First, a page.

Then Jehoshaphat stood up in the assembly of Judah and Jerusalem at the temple of the Lord in the front of the new courtyard and said:
“Lord, the God of our ancestors, are you not the God who is in heaven? You rule over all the kingdoms of the nations. Power and might are in your hand, and no one can withstand you. Our God, did you not drive out the inhabitants of this land before your people Israel and give it forever to the descendants of Abraham your friend? They have lived in it and have built in it a sanctuary for your Name, saying, ‘If calamity comes upon us, whether the sword of judgment, or plague or famine, we will stand in your presence before this temple that bears your Name and will cry out to you in our distress, and you will hear us and save us.’
“But now here are men from Ammon, Moab and Mount Seir, whose territory you would not allow Israel to invade when they came from Egypt; so they turned away from them and did not destroy them. See how they are repaying us by coming to drive us out of the possession you gave us as an inheritance. Our God, will you not judge them? For we have no power to face this vast army that is attacking us. We do not know what to do, but our eyes are on you.”
All the men of Judah, with their wives and children and little ones, stood there before the Lord.
Then the Spirit of the Lord came on Jahaziel son of Zechariah, the son of Benaiah, the son of Jeiel, the son of Mattaniah, a Levite and descendant of Asaph, as he stood in the assembly.
He said: “Listen, King Jehoshaphat and all who live in Judah and Jerusalem! This is what the Lord says to you: ‘Do not be afraid or discouraged because of this vast army. For the battle is not yours, but God’s. Tomorrow march down against them. They will be climbing up by the Pass of Ziz, and you will find them at the end of the gorge in the Desert of Jeruel. You will not have to fight this battle. Take up your positions; stand firm and see the deliverance the Lord will give you, Judah and Jerusalem. Do not be afraid; do not be discouraged. Go out to face them tomorrow, and the Lord will be with you.’”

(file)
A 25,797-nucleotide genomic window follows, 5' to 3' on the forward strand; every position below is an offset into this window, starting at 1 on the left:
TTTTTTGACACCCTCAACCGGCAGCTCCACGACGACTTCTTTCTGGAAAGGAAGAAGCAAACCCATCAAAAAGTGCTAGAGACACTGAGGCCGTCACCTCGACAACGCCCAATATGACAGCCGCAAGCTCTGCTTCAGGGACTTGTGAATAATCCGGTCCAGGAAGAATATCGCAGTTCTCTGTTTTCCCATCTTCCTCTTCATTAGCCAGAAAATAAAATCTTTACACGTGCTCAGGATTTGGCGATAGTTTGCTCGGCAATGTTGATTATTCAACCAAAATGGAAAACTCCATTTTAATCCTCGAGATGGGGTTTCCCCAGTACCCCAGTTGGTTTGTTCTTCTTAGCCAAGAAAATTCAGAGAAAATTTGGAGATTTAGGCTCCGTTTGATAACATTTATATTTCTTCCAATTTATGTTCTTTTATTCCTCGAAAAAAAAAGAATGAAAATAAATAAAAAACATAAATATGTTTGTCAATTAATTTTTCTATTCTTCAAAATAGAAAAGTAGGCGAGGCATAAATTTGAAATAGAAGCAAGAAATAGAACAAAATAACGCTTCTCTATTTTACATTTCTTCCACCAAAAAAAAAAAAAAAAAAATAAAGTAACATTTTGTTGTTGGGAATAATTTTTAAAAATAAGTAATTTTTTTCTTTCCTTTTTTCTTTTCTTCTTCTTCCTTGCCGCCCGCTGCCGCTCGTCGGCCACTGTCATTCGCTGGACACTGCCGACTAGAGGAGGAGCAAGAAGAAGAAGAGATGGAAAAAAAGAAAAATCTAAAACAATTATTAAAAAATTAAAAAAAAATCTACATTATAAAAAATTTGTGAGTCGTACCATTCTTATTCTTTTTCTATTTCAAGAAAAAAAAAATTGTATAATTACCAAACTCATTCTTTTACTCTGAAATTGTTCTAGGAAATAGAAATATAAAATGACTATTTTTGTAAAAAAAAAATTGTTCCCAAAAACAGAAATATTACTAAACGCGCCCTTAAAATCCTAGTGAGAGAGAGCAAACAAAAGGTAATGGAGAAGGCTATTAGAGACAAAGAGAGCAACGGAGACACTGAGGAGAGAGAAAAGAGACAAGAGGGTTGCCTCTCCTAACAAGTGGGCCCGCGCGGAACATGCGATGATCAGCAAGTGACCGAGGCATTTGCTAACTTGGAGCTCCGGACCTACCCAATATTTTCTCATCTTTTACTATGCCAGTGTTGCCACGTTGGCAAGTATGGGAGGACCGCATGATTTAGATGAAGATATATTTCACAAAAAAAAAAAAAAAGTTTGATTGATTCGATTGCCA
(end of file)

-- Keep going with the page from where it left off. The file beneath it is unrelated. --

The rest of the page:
- 2 Chronicles 20:5-17
“You know it’s coming—the National Hurricane Center warned that it is 30 hours away, but it will be a direct hit. Even with the best preparations, the news is devastating. Bad news is always disturbing, regardless of its nature: a terminal disease, a custody battle in the midst of a divorce, a financial investment gone bad. Whatever the nature of your devastating news, whoever the source, regardless of the message, there is an answer for you.
“King Jehoshaphat was in fear. Three powerful nations had their armies marching against him. What was he to do? Early in his life, he made the commitment to follow wherever God led him. When he was told that the enemies’ armies surrounded him, he cried out to God. ‘We’re powerless,’ he said. But he put his focus on God and not on the problem. God told the king to face it head-on. Jehoshaphat did, relying on God’s promise, having faith that God will always keep His Word. God responded to him and the people during their crisis, and they stood and praised the Lord.
“You can spend countless hours worrying about your devastating news, or you can take it to the Lord and, as the song says, ‘leave it there.’ Avoid the tendency to pick it back up. Keep your faith strong. Stay in His Word. Be diligent in your prayers. God is at work, and in Him the victory is at hand.”
- Presidential Prayer Team Devotion
Before we go further, I cringe each time I hear someone on television or the radio say that a storm is a storm of Biblical proportions. I want to say, “Sonny Boy, you ain’t seen nothin’ yet!” But I couldn’t resist the title.